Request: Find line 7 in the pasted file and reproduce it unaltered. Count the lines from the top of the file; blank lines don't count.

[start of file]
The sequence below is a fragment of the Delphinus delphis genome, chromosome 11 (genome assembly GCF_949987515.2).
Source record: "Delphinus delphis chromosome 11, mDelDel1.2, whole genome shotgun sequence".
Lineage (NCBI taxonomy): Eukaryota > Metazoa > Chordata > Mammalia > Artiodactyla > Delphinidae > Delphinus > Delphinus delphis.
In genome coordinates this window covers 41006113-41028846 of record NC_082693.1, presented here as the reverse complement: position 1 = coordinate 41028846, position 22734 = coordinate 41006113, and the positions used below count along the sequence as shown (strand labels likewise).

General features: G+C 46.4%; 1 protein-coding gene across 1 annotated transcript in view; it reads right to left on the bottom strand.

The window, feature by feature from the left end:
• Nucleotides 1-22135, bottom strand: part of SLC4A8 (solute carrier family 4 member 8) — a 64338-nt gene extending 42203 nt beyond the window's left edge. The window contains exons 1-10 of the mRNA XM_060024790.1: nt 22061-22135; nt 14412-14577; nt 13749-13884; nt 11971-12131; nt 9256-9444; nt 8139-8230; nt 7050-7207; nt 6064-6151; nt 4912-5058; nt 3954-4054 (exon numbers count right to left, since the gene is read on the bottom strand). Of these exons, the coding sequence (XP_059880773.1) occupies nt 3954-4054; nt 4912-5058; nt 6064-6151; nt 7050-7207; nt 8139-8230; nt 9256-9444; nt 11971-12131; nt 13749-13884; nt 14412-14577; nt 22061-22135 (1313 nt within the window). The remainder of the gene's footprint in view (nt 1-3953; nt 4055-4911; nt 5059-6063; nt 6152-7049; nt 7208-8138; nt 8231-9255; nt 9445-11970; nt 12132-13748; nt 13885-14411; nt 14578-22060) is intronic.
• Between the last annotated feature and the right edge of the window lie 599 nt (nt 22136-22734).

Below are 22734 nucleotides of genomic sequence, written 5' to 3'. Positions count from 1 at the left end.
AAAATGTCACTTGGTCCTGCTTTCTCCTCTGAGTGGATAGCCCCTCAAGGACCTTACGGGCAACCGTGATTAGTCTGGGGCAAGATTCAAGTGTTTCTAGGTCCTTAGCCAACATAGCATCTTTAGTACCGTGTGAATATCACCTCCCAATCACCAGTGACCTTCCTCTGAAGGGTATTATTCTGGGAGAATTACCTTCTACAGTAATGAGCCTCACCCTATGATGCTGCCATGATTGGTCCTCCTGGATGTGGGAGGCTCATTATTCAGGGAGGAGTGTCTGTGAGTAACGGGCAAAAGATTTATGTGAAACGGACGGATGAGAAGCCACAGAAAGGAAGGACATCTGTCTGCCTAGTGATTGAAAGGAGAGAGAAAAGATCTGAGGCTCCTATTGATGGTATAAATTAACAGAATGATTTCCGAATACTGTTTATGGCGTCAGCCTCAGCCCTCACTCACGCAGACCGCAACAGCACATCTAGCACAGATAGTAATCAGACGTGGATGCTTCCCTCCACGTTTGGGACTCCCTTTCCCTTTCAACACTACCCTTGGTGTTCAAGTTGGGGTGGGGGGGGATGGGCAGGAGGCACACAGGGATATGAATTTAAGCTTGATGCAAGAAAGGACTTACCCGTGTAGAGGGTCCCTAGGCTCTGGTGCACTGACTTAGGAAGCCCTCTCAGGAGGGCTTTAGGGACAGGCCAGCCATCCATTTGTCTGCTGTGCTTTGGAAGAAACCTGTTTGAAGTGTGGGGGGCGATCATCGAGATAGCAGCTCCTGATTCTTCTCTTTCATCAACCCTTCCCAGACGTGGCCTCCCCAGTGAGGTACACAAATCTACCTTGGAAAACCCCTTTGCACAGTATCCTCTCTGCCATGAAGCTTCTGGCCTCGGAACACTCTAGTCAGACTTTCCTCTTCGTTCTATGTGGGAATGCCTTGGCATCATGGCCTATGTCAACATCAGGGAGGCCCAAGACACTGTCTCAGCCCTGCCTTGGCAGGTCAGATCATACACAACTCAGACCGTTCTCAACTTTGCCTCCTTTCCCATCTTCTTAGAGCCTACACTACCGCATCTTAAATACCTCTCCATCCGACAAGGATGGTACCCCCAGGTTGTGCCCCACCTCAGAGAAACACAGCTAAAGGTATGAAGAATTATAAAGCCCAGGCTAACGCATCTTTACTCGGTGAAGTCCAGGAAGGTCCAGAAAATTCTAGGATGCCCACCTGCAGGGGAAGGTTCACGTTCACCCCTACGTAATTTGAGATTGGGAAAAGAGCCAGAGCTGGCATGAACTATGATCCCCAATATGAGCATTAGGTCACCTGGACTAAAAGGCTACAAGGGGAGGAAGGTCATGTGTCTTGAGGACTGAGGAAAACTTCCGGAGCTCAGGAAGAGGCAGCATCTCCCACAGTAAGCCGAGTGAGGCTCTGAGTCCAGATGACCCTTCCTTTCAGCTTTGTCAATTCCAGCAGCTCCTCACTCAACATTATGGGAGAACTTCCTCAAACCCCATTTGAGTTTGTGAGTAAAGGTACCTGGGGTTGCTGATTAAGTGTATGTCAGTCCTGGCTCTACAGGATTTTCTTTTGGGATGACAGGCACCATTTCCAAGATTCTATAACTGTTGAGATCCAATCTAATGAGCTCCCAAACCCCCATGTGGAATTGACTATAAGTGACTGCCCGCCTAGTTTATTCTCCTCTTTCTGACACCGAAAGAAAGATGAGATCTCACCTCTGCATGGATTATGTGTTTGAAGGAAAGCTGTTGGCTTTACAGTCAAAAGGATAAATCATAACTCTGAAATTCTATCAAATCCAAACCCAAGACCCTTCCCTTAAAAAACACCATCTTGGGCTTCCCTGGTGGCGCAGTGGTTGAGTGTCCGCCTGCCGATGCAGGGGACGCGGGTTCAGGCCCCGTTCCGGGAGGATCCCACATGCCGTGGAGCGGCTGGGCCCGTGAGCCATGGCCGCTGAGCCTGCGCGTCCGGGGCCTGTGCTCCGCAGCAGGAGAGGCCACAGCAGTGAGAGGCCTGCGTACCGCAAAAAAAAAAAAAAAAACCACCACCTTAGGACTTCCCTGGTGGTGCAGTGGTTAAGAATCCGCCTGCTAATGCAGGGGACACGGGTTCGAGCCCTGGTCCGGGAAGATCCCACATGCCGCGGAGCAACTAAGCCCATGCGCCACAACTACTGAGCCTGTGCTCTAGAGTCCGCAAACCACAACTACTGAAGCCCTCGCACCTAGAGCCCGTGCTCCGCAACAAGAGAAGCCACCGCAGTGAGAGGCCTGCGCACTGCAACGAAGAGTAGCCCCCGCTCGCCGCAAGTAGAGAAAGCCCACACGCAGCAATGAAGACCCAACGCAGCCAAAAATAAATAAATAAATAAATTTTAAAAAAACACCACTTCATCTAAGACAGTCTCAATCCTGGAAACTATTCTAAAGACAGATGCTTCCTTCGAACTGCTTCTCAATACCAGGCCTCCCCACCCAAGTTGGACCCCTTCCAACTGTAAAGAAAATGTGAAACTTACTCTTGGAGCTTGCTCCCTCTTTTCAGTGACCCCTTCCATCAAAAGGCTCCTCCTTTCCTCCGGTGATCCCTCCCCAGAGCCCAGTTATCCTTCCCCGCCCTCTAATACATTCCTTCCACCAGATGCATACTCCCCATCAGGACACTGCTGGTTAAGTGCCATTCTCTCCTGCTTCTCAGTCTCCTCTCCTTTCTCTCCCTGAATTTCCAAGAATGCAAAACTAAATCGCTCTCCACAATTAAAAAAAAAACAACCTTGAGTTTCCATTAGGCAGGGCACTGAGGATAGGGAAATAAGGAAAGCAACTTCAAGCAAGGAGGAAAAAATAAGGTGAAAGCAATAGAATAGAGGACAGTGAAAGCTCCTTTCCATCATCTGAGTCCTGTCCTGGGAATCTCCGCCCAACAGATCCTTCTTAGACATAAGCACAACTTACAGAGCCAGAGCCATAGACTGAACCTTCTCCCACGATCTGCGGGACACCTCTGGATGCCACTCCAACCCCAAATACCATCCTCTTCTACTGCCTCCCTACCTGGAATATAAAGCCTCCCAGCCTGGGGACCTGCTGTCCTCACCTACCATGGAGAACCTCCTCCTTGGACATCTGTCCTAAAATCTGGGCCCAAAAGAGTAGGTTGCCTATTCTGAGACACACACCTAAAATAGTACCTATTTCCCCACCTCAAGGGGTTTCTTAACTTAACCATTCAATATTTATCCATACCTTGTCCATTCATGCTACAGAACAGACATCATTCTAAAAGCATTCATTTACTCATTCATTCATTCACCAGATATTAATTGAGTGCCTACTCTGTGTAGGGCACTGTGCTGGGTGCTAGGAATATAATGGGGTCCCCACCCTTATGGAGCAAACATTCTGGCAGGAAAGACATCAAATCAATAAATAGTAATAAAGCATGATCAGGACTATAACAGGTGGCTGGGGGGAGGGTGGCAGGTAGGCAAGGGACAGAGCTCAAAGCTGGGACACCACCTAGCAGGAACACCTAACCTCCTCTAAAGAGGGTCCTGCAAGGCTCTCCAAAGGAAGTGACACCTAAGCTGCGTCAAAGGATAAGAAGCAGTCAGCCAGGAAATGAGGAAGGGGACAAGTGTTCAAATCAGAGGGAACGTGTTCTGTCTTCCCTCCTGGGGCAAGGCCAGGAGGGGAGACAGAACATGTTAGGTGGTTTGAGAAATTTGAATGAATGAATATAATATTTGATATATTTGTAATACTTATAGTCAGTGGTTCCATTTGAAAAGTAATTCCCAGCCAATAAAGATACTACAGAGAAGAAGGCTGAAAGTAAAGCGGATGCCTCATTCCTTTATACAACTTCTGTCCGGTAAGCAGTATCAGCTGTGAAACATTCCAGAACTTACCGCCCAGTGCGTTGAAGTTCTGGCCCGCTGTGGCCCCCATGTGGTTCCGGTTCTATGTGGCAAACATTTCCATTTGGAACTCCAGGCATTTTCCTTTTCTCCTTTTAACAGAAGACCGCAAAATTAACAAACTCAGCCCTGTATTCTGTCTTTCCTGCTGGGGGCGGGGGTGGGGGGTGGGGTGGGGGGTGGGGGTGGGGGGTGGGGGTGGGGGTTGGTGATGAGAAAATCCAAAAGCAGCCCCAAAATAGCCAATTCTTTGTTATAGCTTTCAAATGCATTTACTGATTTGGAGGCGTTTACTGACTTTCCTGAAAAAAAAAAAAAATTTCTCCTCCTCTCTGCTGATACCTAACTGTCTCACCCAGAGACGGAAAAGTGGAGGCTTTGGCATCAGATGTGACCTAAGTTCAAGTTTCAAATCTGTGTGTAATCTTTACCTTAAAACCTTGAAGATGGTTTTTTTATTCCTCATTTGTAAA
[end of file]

• Nucleotides 1-22135, bottom strand: part of SLC4A8 (solute carrier family 4 member 8) — a 64338-nt gene extending 42203 nt beyond the window's left edge. The window contains exons 1-10 of the mRNA XM_060024790.1: nt 22061-22135; nt 14412-14577; nt 13749-13884; nt 11971-12131; nt 9256-9444; nt 8139-8230; nt 7050-7207; nt 6064-6151; nt 4912-5058; nt 3954-4054 (exon numbers count right to left, since the gene is read on the bottom strand). Of these exons, the coding sequence (XP_059880773.1) occupies nt 3954-4054; nt 4912-5058; nt 6064-6151; nt 7050-7207; nt 8139-8230; nt 9256-9444; nt 11971-12131; nt 13749-13884; nt 14412-14577; nt 22061-22135 (1313 nt within the window). The remainder of the gene's footprint in view (nt 1-3953; nt 4055-4911; nt 5059-6063; nt 6152-7049; nt 7208-8138; nt 8231-9255; nt 9445-11970; nt 12132-13748; nt 13885-14411; nt 14578-22060) is intronic.